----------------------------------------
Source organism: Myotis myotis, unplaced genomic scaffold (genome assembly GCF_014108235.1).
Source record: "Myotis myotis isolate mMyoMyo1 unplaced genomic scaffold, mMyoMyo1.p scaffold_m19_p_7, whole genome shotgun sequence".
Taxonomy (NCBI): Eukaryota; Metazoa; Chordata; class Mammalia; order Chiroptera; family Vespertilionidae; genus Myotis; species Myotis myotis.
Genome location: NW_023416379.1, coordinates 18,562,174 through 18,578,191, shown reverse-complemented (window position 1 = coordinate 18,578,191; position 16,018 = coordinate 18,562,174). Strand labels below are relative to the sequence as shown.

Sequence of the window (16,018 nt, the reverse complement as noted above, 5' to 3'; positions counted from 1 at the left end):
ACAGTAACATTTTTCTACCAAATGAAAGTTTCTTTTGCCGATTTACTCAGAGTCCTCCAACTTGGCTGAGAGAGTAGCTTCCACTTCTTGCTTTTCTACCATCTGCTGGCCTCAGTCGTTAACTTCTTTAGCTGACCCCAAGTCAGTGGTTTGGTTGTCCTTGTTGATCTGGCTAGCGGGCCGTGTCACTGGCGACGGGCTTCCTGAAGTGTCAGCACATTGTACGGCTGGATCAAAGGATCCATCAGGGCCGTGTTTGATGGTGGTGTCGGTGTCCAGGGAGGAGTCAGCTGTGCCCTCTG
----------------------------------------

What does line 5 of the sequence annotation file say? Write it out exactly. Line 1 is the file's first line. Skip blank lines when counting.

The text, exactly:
Sequence of the window (16,018 nt, the reverse complement as noted above, 5' to 3'; positions counted from 1 at the left end):